pixie cxup lichen ice

…while other lichen on the same post was unaffected by ice.

fence post lichen

The moss on the bridge parapet was almost invisible under its icy coat.

moss with ice

It was too cold to hang around taking many pictures and I had an appointment fairly soon so I was pleased that the path was easy to walk on…

gaskells frosty

…even though there was ice on every plant beside it…

frosty leaf

There hadn’t been much melting during the day!

ice crystals

The smoke rising lazily from the chimney at Stubholm showed how still the day was….

stubholm view november

…and there were still a few colourful leaves to be seen when I had passed the house.

top of park steps

When I got home, I was amazed to see the phlox was having a phinal phlourish.  This is the plant that looks as though it will never die.

last phlox

Nancy, the Archive Group treasurer came round to show me  the accounts for the year.  They are in a very satisfactory state and we should be able to go on with our work during 2020.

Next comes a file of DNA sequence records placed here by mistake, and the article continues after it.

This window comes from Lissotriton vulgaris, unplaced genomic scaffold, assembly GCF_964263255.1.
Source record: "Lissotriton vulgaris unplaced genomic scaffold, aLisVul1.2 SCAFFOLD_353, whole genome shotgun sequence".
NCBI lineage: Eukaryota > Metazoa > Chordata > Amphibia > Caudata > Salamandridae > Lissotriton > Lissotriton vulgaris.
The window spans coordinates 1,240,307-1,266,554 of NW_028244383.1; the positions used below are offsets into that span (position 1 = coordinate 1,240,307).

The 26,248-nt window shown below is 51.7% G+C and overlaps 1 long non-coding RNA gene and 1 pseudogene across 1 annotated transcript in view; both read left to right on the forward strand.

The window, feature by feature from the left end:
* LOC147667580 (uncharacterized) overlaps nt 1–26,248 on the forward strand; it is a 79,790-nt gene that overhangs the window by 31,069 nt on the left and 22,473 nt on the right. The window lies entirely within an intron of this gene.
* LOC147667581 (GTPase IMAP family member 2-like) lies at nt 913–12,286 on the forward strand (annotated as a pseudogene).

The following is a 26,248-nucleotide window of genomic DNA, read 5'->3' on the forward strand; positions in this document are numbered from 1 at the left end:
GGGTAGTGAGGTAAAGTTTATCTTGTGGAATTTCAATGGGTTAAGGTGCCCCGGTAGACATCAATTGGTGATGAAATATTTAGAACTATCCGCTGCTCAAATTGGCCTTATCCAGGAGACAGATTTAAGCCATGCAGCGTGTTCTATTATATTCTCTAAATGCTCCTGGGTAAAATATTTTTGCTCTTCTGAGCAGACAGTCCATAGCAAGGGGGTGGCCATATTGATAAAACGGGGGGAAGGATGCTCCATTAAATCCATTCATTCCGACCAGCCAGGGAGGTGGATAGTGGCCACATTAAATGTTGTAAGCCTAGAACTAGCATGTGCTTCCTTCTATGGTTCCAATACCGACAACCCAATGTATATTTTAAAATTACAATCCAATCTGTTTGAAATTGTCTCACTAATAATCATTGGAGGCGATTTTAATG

In the evening, Sue, Susan and Jenny, the other three members of our recorder group arrived and we had a very enjoyable hour and three quarters playing early music.  The selection of music was good and we played it quite well.  Who could ask for anything more?

The weather  has warmed up a bit during the evening and it looks as though we might have a day above freezing tomorrow.  It will still probably be too cold for me to cycle so I am going to get indoor cycling sorted out as I haven’t had a pedal for ages thanks to the cold spell.

Flying birds were few and far between today and I didn’t get many good pictures so I was tempted to use a fancy filter on my photo editor to make the best of this female chaffinch…

posterized chaffinch

…and this male will be the flying bird of the day.

flying chaffinch

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Today’s guest picture comes from our friend Bruce who is visiting the Glasgow area and found himself at the start of the West Highland way in Milngavie.  He is not going to walk it though as it is 96 miles long.